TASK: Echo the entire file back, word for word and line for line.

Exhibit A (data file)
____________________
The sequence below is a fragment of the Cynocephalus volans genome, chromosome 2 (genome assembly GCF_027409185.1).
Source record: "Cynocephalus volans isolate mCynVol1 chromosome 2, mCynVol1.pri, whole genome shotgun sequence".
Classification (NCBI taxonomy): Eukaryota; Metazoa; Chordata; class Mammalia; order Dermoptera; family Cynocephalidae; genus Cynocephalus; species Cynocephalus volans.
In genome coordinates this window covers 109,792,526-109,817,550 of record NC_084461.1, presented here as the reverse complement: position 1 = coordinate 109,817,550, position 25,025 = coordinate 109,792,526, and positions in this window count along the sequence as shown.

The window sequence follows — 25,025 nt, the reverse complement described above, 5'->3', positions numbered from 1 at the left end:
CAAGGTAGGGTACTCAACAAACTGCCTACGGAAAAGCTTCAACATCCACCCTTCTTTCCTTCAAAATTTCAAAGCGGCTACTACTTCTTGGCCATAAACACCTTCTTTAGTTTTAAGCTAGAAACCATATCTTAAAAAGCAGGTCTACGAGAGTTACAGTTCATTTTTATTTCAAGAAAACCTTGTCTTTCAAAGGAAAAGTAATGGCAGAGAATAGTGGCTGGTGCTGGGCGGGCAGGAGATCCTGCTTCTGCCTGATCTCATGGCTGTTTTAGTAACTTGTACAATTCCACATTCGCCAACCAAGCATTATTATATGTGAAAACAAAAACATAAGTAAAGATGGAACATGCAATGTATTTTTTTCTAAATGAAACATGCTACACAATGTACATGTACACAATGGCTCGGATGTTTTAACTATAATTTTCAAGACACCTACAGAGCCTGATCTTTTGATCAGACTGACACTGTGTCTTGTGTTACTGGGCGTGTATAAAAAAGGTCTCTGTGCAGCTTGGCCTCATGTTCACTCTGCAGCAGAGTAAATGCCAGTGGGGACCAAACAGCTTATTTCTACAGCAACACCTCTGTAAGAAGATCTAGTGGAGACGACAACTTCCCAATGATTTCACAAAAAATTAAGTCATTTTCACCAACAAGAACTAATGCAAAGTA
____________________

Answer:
The sequence below is a fragment of the Cynocephalus volans genome, chromosome 2 (genome assembly GCF_027409185.1).
Source record: "Cynocephalus volans isolate mCynVol1 chromosome 2, mCynVol1.pri, whole genome shotgun sequence".
Classification (NCBI taxonomy): Eukaryota; Metazoa; Chordata; class Mammalia; order Dermoptera; family Cynocephalidae; genus Cynocephalus; species Cynocephalus volans.
In genome coordinates this window covers 109,792,526-109,817,550 of record NC_084461.1, presented here as the reverse complement: position 1 = coordinate 109,817,550, position 25,025 = coordinate 109,792,526, and positions in this window count along the sequence as shown.

The window sequence follows — 25,025 nt, the reverse complement described above, 5'->3', positions numbered from 1 at the left end:
CAAGGTAGGGTACTCAACAAACTGCCTACGGAAAAGCTTCAACATCCACCCTTCTTTCCTTCAAAATTTCAAAGCGGCTACTACTTCTTGGCCATAAACACCTTCTTTAGTTTTAAGCTAGAAACCATATCTTAAAAAGCAGGTCTACGAGAGTTACAGTTCATTTTTATTTCAAGAAAACCTTGTCTTTCAAAGGAAAAGTAATGGCAGAGAATAGTGGCTGGTGCTGGGCGGGCAGGAGATCCTGCTTCTGCCTGATCTCATGGCTGTTTTAGTAACTTGTACAATTCCACATTCGCCAACCAAGCATTATTATATGTGAAAACAAAAACATAAGTAAAGATGGAACATGCAATGTATTTTTTTCTAAATGAAACATGCTACACAATGTACATGTACACAATGGCTCGGATGTTTTAACTATAATTTTCAAGACACCTACAGAGCCTGATCTTTTGATCAGACTGACACTGTGTCTTGTGTTACTGGGCGTGTATAAAAAAGGTCTCTGTGCAGCTTGGCCTCATGTTCACTCTGCAGCAGAGTAAATGCCAGTGGGGACCAAACAGCTTATTTCTACAGCAACACCTCTGTAAGAAGATCTAGTGGAGACGACAACTTCCCAATGATTTCACAAAAAATTAAGTCATTTTCACCAACAAGAACTAATGCAAAGTA